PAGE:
Lions end Millen's reign of terrible

Detroit's decision to finally fire Matt Millen is unfortunate for Green Bay and the rest of the NFC North,'s Doug Ritchay writes.

Flags were at half-mast at Green Bay, Minnesota and Chicago this week, when it was announced the Detroit Lions fired team president Matt Millen.

Millen was the architect who consistently drafted horribly and led the Lions down the same path every season — a sub-.500 record and a top-10 draft pick. As architects go, Millen couldn't design a pup tent.

Despite accumulating top-10 picks like the Los Angeles Clippers, Millen kept missing — like the Clippers. From 2003 to 2007 — five drafts — Millen selected four wide receivers in the top 10 of the draft: Charles Rogers, Roy Williams, Mike Williams and Calvin Johnson. Rogers and Mike Williams reflected the man who picked them. They failed.

Furthermore, Millen has yet to get a clue on how to hire a coach. Rod Marinelli? What did he do, throw a bunch of names in a hat and pick one? How else do you explain that hire?

How did he ever think of Rod Marinelli?

That hiring made Wayne Fontes look like Vince Lombardi.

It was a great move for the rest of the NFC North. He was on nobody's coaching radar three years ago when the Packers hired Mike McCarthy and Minnesota went with Brad Childress. Now, with Millen out of the way, Marinelli will be toast by the end of the season. Unfortunately for the Packers.

That was the last of Millen's coaching hires, and from the outside looking in, they mastered the art of losing. During Millen's tenure, Detroit was 31-84, good for a robust .270 winning percentage.

That's not that good of a batting average, you know?

"I think the fans deserve better," said Bill Ford, son of Lions owner William Clay Ford, before Millen's firing. "And if it were in my authority, which it's not, I'd make some significant changes."

Dad listened, finally.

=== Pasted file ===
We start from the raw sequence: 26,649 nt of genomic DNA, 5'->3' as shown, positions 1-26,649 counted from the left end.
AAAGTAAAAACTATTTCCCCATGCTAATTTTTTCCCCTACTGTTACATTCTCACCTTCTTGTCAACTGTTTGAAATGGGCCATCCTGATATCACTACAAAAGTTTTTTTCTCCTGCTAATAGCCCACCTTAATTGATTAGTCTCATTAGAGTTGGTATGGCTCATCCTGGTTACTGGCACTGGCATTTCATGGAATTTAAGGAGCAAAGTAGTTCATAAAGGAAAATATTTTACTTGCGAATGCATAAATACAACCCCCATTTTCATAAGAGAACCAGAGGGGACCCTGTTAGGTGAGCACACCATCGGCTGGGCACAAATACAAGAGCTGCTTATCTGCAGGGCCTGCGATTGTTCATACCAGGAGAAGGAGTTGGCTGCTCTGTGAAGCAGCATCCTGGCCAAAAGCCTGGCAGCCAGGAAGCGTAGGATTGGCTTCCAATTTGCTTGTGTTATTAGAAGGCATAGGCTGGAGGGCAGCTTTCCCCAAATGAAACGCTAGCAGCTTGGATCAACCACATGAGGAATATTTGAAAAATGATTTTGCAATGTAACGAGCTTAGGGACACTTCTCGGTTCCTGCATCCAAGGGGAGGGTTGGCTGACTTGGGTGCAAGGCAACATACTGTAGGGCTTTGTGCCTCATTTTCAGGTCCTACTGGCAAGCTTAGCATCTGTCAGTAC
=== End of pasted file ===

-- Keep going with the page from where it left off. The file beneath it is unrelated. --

Millen was a curious hire to start with, as he had no coaching or front-office experience in the NFL. He came from the TV booth, where he was popular. But calling a game on Sundays and building a team are different things.

Think about all the lost time for the Lions. Millen came to Detroit in 2001, a year after the Lions were 9-7 and he hired Marty Mornhinweg. The next three seasons, the Lions won a total of 10 games and made another coaching change, going with Steve Mariucci.

The Lions, along with Atlanta (thanks in part to Michael Vick), became the doormat of the NFC. For the Packers, traveling to Detroit used to be a hairy situation, especially when Barry Sanders was toting the ball.

But during Millen's reign, the Packers were 6-2 at Detroit.

The Lions' situation should make every Packers fan take a step back and realize how fortunate they are that the Packers are run by people who know how to run an NFL franchise. Sure, some question general manager Ted Thompson's personnel decisions at times (Brett Favre and Justin Harrell), but since Thompson has come to Green Bay, he has built a winner.

He also hired McCarthy, who prior to his arrival in Green Bay was the architect of the NFL's worst offense as the offensive coordinator in San Francisco. Thompson, nevertheless, saw something in McCarthy that neither Detroit nor Minnesota saw.

While everybody outside the Marinelli family was perplexed by Detroit's hiring, Childress was touted as the hot coaching prospect. During his first two seasons, the Vikings haven't tasted the postseason and it's reasonable to believe if the Vikings don't reach the playoffs this season, he could be in a race with Marinelli to see who gets fired first.

Meanwhile, the Packers continue to field playoff-caliber teams under the Thompson-McCarthy regime.

To win in the NFL, a team needs players. Just watch how New England fares without Tom Brady.

So, when you have a person like Millen calling the shots on who will be on the roster from year to year, you've accepted failure. For seven-plus seasons, Millen made draft picks like he was blindfolded, and the Lions accepted it.

With this move, is it possible the Lions could field a team that could compete? Let's wait and see, but at least in Green Bay, Packers fans know their leadership won't fumble away season after season like the Lions did.

It was a good run in Detroit, one that the rest of the NFC North can look back on with a smile.

Doug Ritchay is a frequent contributor to He has covered the Packers since 1993. E-mail him at

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